Octavio Paz


Photo: Jonn Leffmann, 1988

Octavio Paz (1914–1998) was born and raised in Mixcoac, part of present-day Mexico City. His family supported Emiliano Zapata, and after Zapata’s assassination they were forced into exile in the United States. Paz was only nineteen when he published his first collection of poetry, entitled Luna Silvestre (1933). During his long career, Paz founded the literary journals Barandal (1932) and Taller (1938) and the magazines Plural (1970) and Vuelta (1975). In 1945 he began working as a diplomat for the Mexican government in such places as Paris, Tokyo, Geneva, and Mumbai. His travels influenced much of his work, and he published many of his books while working abroad. Paz’s numerous collections of poetry include Entre la piedra y la flor (1941), Piedra de sol (1957; Eng. Sun Stone, 1991), and Renga (1972). Additionally, Paz wrote many essays, short stories, and plays, including El laberinto de la soledad (1950; Eng. The Labyrinth of Solitude, 1961), Corriente alterna (1967; Eng. Alternating Current, 1973), and La hija de Rappaccini (1956). In addition to the Neustadt Prize in 1982, Paz was awarded the 1981 Miguel de Cervantes Prize and the Nobel Prize in Literature in 1990.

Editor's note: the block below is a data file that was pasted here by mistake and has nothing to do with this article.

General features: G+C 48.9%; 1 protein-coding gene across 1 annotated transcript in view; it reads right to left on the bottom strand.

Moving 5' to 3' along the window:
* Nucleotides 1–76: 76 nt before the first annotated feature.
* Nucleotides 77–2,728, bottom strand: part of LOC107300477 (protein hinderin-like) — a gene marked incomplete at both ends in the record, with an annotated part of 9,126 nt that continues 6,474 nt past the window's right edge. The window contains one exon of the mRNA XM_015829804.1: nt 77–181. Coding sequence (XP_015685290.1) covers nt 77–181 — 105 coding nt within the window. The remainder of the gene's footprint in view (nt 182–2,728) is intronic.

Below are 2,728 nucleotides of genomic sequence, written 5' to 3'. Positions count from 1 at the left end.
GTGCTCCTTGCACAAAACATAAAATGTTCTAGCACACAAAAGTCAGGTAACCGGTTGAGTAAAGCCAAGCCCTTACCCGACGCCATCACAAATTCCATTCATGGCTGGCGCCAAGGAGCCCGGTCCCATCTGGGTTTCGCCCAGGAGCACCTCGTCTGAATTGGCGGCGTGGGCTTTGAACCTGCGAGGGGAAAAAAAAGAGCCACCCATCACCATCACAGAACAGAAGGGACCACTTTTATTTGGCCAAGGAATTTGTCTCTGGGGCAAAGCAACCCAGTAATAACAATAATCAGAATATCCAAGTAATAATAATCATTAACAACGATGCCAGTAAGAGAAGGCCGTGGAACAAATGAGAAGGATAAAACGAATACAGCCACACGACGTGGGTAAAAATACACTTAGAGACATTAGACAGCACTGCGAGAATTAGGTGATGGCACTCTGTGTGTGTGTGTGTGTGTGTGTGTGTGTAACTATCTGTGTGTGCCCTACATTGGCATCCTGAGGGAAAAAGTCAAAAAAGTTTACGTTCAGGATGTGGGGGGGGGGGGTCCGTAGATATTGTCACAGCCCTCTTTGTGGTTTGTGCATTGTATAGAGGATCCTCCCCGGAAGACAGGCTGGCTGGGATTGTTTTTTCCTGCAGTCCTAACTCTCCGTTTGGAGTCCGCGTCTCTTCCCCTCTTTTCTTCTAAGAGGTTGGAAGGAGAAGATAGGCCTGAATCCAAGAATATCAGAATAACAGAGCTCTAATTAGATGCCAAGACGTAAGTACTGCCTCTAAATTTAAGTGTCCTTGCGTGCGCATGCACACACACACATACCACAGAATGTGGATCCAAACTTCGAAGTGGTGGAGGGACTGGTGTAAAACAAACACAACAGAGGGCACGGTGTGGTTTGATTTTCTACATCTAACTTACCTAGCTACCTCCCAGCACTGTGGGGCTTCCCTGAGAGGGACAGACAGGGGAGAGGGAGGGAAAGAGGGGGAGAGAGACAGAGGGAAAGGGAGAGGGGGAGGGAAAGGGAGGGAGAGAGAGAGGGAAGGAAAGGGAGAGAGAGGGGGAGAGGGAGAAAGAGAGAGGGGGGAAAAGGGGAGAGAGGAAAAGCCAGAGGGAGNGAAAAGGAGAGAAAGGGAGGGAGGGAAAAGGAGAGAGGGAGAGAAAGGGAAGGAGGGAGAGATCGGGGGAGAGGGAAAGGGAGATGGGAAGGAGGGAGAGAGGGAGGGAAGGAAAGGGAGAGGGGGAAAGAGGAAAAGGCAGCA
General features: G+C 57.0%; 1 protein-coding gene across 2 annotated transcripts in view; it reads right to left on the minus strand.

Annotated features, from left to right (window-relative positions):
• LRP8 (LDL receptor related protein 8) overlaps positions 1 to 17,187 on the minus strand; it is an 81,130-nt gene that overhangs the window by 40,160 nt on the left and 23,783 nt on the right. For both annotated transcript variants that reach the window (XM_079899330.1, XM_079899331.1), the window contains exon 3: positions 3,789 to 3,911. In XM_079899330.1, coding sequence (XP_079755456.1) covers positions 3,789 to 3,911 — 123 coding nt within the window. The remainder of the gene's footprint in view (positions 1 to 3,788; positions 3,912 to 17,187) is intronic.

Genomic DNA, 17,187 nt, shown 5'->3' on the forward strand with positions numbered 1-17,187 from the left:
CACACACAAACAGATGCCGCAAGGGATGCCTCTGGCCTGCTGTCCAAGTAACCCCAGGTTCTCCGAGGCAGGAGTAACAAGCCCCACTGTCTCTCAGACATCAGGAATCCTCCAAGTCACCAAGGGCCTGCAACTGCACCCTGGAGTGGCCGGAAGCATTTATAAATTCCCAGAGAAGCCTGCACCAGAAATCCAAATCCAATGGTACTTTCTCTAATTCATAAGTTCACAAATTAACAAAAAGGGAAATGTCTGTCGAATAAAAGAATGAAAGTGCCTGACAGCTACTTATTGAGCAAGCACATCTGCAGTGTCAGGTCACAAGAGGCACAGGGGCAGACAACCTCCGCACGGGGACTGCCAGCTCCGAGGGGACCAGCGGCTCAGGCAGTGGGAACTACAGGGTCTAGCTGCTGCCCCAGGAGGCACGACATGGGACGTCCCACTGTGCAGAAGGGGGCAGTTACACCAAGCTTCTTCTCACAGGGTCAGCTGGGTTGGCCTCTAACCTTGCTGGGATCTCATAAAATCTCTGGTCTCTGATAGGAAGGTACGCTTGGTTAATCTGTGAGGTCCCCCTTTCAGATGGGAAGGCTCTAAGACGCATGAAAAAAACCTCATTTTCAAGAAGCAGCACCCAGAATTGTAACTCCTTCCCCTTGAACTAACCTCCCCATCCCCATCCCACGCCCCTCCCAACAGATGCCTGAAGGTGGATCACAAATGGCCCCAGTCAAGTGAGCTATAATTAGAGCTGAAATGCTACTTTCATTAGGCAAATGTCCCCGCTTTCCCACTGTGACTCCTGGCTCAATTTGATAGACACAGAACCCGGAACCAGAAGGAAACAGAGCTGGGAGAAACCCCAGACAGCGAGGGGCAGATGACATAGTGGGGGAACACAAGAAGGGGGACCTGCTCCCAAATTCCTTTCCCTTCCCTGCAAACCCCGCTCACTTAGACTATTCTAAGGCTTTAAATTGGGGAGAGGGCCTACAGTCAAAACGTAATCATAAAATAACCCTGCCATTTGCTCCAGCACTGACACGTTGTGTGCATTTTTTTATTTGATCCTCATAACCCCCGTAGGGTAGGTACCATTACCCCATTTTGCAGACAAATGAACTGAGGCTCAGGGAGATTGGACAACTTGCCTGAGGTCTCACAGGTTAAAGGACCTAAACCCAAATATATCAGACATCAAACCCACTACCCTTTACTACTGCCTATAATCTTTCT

• Octavio Paz
    There is a wooden house / on the plain of Oklahoma. / Each night the house turns / into an island of the Baltic Sea,  / a stone that fell from a fabled sky. / Burnished by Astrid’s glances, / ignited...
  • Octavio Paz with OU President William S. Banowsky
    In all languages there are limpid words which are like air and the water of the spirit. To express such words is always marvelous and furthermore necessary, like breathing. One such word is gracia...

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